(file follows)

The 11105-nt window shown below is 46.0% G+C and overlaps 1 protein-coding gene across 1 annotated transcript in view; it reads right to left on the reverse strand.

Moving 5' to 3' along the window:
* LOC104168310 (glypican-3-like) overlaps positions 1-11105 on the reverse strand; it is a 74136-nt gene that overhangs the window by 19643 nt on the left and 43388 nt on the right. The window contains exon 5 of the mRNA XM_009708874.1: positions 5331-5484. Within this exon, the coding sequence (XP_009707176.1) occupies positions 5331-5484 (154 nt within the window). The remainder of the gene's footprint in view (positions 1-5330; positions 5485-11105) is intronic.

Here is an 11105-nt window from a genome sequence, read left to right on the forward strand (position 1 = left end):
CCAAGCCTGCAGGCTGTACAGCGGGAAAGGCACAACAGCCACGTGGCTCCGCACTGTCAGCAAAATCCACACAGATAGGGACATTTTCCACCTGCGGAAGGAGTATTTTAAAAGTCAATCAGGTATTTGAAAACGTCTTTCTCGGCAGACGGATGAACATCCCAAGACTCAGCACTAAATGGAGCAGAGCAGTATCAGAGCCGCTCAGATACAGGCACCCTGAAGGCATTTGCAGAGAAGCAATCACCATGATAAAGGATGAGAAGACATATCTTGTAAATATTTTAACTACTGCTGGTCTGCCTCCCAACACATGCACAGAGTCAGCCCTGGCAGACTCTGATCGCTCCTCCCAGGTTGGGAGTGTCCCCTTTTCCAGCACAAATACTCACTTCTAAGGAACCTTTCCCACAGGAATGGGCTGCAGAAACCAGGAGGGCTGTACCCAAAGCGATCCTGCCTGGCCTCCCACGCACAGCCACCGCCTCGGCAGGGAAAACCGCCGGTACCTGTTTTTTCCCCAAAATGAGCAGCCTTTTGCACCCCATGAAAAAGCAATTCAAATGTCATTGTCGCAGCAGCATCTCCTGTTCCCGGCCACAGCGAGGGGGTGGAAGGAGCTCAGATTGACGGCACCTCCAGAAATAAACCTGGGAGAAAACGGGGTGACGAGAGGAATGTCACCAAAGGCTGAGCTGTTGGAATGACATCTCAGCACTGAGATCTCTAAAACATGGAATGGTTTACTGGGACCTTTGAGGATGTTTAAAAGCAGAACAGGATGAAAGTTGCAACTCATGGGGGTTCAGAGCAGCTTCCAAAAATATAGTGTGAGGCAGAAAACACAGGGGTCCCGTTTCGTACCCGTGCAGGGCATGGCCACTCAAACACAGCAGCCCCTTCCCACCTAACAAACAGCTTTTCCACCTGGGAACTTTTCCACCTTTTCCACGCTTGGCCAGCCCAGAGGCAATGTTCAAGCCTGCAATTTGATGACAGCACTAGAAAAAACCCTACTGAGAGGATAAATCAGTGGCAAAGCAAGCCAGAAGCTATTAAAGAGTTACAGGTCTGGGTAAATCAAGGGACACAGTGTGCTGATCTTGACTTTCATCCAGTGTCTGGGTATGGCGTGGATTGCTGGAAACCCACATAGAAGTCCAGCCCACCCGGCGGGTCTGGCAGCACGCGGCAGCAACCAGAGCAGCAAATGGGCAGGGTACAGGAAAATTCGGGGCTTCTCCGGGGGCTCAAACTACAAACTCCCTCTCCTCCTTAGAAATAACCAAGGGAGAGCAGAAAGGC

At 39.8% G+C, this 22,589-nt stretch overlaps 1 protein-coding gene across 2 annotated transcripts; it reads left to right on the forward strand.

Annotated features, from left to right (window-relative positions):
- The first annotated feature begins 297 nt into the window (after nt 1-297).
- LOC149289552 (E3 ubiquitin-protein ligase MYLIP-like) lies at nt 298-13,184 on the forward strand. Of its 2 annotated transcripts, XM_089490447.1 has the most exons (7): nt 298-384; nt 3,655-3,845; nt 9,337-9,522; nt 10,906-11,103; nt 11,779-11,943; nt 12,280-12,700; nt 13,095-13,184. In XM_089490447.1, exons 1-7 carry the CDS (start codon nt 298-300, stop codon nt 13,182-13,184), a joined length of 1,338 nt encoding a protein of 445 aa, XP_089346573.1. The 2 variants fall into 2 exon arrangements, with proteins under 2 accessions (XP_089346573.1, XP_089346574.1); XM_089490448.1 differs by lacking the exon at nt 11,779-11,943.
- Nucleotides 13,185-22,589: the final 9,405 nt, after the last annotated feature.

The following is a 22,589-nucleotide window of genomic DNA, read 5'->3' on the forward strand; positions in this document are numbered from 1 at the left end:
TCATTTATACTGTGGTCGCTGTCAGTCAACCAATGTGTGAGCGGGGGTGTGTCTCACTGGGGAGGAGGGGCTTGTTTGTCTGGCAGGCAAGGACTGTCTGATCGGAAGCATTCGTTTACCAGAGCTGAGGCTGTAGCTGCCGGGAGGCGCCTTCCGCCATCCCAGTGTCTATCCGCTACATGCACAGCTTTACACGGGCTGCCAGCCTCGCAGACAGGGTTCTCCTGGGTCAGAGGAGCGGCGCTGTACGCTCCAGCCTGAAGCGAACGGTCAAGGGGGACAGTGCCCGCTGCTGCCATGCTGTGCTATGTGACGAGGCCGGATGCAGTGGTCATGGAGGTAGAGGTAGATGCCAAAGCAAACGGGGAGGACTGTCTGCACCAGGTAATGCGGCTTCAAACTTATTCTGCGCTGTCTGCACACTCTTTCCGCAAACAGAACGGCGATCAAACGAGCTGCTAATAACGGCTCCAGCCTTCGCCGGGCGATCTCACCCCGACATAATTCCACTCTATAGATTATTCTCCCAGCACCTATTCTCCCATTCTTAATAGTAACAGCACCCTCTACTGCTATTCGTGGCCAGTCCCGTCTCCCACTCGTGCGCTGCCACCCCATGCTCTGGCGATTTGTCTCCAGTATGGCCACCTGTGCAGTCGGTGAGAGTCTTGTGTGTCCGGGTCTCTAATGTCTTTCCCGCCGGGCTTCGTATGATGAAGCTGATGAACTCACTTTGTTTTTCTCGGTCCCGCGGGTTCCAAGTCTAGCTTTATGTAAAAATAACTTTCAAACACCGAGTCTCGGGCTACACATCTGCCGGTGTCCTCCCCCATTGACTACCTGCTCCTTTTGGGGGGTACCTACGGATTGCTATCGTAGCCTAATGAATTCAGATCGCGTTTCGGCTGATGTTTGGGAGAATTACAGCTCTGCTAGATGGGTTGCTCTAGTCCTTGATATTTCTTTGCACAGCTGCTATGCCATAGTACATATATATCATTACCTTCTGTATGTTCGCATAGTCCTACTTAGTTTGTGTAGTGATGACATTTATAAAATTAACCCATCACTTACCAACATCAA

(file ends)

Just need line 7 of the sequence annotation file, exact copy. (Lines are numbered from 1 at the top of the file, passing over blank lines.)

Annotated features, from left to right (window-relative positions):